Taxation on gifts from family

49 posts in this topic

Hi,

 

Does anyone know what taxation factors one should consider when receiving financial gifts from relatives abroad?

Specifically, a grandparent in another EU country who wishes to send their grandchild in Germany funds for future higher education.

 

- Is there an amount the grandchild can receive free of tax?

- Would the tax free amount be any better/higher if the grandparent were to send the funds to their child, for safe keeping, rather than their grandchild?

 

Grateful for any insights!

 

Thank you,

Joe

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Thank you PandaMunich!

 

That's pretty high. Out of interest, is that per YEAR, or over a ten year period? I checked the website you referenced but couldn't quite work that out.

 

Thanks again!

Joe

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Hi Panda,

 

How can one mention that the money is sent as gift if by wire transferring money.

 

Is it enough to write a transfer note as gift money to children?

 

Thanks

ML

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Yes, simply tell the grandparent to write as the subject of the wire transfer (the alternatives below are for a present from grandma/grandpa to granddaughter/grandson):

 


  • Geschenk von Oma/Opa <insert name of grandparent> an Enkelin/Enkel <insert name of granddaughter/grandson>

 

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One more related question, regarding inheritance tax on property inherited by children.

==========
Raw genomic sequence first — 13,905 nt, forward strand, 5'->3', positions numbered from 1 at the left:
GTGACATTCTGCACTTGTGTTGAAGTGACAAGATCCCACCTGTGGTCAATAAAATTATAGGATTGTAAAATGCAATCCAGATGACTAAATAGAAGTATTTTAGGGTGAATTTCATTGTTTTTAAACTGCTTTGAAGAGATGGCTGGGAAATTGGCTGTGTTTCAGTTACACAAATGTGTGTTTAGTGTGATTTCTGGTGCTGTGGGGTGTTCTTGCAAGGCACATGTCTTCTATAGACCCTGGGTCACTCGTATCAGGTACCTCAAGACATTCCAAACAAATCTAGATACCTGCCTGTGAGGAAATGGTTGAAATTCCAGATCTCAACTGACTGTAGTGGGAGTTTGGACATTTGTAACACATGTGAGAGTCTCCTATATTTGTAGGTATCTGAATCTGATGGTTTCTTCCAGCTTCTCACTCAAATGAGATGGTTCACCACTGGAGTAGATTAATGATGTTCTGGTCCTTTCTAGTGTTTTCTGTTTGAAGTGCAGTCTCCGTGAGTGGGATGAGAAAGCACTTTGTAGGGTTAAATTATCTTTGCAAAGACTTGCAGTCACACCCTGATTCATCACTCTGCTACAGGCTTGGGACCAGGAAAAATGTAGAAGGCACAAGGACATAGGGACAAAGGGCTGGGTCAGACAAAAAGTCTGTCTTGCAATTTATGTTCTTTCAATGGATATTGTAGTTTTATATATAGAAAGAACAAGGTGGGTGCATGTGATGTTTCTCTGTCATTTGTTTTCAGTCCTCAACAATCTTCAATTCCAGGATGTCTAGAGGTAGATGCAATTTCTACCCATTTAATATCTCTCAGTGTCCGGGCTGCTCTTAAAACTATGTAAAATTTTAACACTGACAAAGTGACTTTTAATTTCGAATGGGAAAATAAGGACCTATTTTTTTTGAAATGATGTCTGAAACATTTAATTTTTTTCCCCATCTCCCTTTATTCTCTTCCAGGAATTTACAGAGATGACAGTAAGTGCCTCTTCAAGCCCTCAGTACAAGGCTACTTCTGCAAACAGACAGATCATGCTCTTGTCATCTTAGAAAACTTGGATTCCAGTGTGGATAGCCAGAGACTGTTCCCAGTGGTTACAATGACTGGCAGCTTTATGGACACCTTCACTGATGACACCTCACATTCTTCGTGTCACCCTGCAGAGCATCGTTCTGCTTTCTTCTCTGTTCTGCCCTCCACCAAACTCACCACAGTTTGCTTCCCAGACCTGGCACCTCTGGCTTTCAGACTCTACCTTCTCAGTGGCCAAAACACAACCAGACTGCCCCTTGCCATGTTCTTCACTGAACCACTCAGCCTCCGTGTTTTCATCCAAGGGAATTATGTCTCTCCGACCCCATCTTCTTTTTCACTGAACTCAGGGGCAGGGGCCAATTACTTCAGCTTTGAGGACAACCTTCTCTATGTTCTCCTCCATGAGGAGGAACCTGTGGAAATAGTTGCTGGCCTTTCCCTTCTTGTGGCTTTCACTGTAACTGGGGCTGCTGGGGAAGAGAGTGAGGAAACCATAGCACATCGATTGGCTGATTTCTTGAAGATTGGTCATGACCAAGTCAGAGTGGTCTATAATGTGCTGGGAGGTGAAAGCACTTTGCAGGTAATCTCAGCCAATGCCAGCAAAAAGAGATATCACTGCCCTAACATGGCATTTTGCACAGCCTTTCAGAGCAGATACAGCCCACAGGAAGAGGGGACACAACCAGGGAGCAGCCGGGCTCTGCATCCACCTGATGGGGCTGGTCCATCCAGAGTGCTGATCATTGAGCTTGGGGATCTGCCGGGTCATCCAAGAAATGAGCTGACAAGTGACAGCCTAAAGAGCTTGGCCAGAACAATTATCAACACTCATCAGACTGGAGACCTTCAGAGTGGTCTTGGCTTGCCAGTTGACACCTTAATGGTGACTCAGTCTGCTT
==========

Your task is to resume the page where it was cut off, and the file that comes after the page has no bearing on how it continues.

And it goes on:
I read that:

If children inherit the family home (smaller than 200 square meters), it is tax exempt, if the beneficiary uses the family home for his or her own purposes for a period of 10 years after the death of the deceased.

What is the situation if the children are the beneficiaries i.e. they inherit the property, but the surviving spouse continues to use the home, i.e. the children live elsewhere.

I assume the key factor is that the home must not be sold by the children for a period of 10 years. Correct? They do not actually need to move into the home themselves, if the surviving spouse continues to live there for at least 10 years.

Correct?

Thanks, Joe

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I think it depends on the value of the total inheritance; children can inherit in total 400,000 tax free each from whatever source and don't have to live in the property for any specified time. For spouses or officially recognised partners it's 500,000. That's what I understand but am willing to be corrected!